Going through boxes again, I came on my first diary. It dates from when I was six, and I can still remember being inspired to start writing when my mother gave me a metal box of index cards. Here are a few entries (text on the right in case you can’t read it):
This is My Diary
in every few years this will
I was happy win I
wrote this I had a leaf and
put it in clas 1A, Oct. 5 1955 .
Meryl Barbara Natchez
Mary 4, 19457
last night I wrote a pome:
Spring is here now finly
I still remember how that poem started:
Spring is here now finally,
Spring is here to stay.
Spring will be here until
Summer comes our way…
There was a stanza for every season. What’s remarkable to me is that I was self-conscious from the first entry on, something that still plagues my writing. Also, I never could spell, and it’s been a very long time since I thought of myself as Meryl Barbara Natchez.
9 thoughts on “Juvenilia”
spring is here
but I’m not sure
when I go out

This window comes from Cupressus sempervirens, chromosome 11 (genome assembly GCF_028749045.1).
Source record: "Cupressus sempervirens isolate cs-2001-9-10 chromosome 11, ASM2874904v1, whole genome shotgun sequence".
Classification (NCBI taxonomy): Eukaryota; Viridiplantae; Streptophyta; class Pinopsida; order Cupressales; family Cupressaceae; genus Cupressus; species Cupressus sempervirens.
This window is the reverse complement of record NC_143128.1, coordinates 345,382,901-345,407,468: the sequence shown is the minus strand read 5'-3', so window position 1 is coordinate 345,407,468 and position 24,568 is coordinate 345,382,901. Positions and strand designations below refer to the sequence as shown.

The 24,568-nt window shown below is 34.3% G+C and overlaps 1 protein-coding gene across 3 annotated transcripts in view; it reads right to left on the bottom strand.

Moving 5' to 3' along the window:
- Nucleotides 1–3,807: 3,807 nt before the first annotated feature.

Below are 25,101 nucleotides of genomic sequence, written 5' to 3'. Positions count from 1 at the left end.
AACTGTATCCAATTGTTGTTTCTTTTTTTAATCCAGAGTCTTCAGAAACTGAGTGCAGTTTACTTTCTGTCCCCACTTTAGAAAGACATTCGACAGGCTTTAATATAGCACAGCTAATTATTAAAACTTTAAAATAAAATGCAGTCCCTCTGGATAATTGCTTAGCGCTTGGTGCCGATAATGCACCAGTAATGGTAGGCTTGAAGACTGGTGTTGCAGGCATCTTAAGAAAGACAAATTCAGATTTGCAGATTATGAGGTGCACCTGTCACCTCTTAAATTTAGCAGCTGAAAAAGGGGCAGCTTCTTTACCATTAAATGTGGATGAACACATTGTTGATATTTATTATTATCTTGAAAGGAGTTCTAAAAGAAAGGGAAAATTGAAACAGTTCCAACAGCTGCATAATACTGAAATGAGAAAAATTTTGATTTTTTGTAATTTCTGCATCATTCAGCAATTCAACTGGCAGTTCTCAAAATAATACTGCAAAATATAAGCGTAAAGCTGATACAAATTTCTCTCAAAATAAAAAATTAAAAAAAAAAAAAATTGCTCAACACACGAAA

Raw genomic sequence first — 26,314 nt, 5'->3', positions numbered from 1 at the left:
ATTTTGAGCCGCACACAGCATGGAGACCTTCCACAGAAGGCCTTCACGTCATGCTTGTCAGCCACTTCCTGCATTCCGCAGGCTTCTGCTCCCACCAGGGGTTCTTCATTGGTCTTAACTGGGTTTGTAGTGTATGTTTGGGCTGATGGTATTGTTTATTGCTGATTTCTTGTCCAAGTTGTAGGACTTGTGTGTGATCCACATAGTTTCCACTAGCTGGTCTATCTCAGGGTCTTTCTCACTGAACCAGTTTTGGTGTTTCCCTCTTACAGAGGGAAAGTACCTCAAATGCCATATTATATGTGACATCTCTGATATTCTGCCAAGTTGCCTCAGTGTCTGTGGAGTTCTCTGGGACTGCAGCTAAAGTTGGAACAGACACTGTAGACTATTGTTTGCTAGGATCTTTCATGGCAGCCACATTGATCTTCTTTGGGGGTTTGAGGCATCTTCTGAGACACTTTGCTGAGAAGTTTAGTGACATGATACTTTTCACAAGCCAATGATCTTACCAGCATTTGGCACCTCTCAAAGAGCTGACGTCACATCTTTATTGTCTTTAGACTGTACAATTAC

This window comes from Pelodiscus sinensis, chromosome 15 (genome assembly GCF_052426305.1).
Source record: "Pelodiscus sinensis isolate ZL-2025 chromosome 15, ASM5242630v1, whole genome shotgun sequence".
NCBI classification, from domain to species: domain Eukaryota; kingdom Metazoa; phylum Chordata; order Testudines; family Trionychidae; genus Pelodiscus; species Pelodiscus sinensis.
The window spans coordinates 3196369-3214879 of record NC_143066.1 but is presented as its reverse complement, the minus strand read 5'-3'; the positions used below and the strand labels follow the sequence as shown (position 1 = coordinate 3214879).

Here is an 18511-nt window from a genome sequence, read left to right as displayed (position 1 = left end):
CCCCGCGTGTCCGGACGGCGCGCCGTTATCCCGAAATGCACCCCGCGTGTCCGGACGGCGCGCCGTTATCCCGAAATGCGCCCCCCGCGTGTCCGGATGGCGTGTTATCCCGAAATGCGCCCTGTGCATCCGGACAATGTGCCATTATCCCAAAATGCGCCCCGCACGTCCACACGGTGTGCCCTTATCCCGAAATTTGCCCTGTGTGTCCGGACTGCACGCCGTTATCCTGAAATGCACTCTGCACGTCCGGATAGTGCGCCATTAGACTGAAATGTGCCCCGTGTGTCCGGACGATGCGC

I still say: burr
That is one of my brothers childhood poems. We liked it so much every spring we would spontaneously recite it. It has never left my mind.
The world of childhood is like a fable itself. Imagination wide open, pearls drop effortlessly and dark shadows threaten.
I like your early efforts, especially the spelling.
Your brother is obviously more talented and less conventional than I, though not in his spelling!
I wrote so many poems as a kid! This post makes me nostalgic for those young thoughts and impressions.
Did you save any, Gina? It would be fun to see one…
“In a few years this will seem silly.”
Or already so self-conscious….
Michael and I were at the Mill Valley library a few years ago – the library was hosting an exhibit of children’s poetry – this one is remarkable:
When the world met me
on the day I was born
it was morning .
The angel of flames led
me to the sun.
I was not afraid to dance.
I heard the silent stars
moving through the sky.
Max, 3rd grade, Tam Valley School, Marin
I especially like the last two lines.